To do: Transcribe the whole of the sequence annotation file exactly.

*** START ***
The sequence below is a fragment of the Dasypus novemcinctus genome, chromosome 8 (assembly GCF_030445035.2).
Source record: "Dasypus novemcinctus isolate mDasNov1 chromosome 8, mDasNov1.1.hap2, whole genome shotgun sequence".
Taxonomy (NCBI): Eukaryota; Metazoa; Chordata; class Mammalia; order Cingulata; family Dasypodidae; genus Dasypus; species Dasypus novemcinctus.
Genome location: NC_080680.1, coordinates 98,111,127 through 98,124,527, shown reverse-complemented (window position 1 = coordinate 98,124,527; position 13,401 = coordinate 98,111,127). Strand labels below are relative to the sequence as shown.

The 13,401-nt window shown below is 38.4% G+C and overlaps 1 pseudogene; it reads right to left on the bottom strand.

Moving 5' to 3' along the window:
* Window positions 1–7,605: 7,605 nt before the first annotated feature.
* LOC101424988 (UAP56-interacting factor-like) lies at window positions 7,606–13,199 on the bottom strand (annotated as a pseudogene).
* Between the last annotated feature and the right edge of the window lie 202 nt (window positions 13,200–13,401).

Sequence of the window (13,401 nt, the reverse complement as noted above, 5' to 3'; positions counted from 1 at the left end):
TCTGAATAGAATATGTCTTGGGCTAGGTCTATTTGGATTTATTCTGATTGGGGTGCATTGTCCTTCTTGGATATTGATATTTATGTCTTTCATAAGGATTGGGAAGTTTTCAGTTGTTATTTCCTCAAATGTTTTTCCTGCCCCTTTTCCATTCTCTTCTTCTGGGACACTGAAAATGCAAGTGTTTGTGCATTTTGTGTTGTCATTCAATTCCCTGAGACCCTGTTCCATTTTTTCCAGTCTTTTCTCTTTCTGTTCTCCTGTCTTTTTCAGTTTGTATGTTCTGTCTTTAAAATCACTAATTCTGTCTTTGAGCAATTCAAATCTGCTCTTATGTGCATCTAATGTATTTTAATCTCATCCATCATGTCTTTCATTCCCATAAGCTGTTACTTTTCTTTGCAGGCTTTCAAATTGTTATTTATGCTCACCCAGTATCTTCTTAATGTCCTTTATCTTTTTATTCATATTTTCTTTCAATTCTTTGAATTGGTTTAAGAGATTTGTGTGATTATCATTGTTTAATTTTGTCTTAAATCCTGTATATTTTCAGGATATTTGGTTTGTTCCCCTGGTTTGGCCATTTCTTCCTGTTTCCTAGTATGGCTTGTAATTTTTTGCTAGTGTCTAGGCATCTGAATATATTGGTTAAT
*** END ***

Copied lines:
The sequence below is a fragment of the Dasypus novemcinctus genome, chromosome 8 (assembly GCF_030445035.2).
Source record: "Dasypus novemcinctus isolate mDasNov1 chromosome 8, mDasNov1.1.hap2, whole genome shotgun sequence".
Taxonomy (NCBI): Eukaryota; Metazoa; Chordata; class Mammalia; order Cingulata; family Dasypodidae; genus Dasypus; species Dasypus novemcinctus.
Genome location: NC_080680.1, coordinates 98,111,127 through 98,124,527, shown reverse-complemented (window position 1 = coordinate 98,124,527; position 13,401 = coordinate 98,111,127). Strand labels below are relative to the sequence as shown.

The 13,401-nt window shown below is 38.4% G+C and overlaps 1 pseudogene; it reads right to left on the bottom strand.

Moving 5' to 3' along the window:
* Window positions 1–7,605: 7,605 nt before the first annotated feature.
* LOC101424988 (UAP56-interacting factor-like) lies at window positions 7,606–13,199 on the bottom strand (annotated as a pseudogene).
* Between the last annotated feature and the right edge of the window lie 202 nt (window positions 13,200–13,401).

Sequence of the window (13,401 nt, the reverse complement as noted above, 5' to 3'; positions counted from 1 at the left end):
TCTGAATAGAATATGTCTTGGGCTAGGTCTATTTGGATTTATTCTGATTGGGGTGCATTGTCCTTCTTGGATATTGATATTTATGTCTTTCATAAGGATTGGGAAGTTTTCAGTTGTTATTTCCTCAAATGTTTTTCCTGCCCCTTTTCCATTCTCTTCTTCTGGGACACTGAAAATGCAAGTGTTTGTGCATTTTGTGTTGTCATTCAATTCCCTGAGACCCTGTTCCATTTTTTCCAGTCTTTTCTCTTTCTGTTCTCCTGTCTTTTTCAGTTTGTATGTTCTGTCTTTAAAATCACTAATTCTGTCTTTGAGCAATTCAAATCTGCTCTTATGTGCATCTAATGTATTTTAATCTCATCCATCATGTCTTTCATTCCCATAAGCTGTTACTTTTCTTTGCAGGCTTTCAAATTGTTATTTATGCTCACCCAGTATCTTCTTAATGTCCTTTATCTTTTTATTCATATTTTCTTTCAATTCTTTGAATTGGTTTAAGAGATTTGTGTGATTATCATTGTTTAATTTTGTCTTAAATCCTGTATATTTTCAGGATATTTGGTTTGTTCCCCTGGTTTGGCCATTTCTTCCTGTTTCCTAGTATGGCTTGTAATTTTTTGCTAGTGTCTAGGCATCTGAATATATTGGTTAAT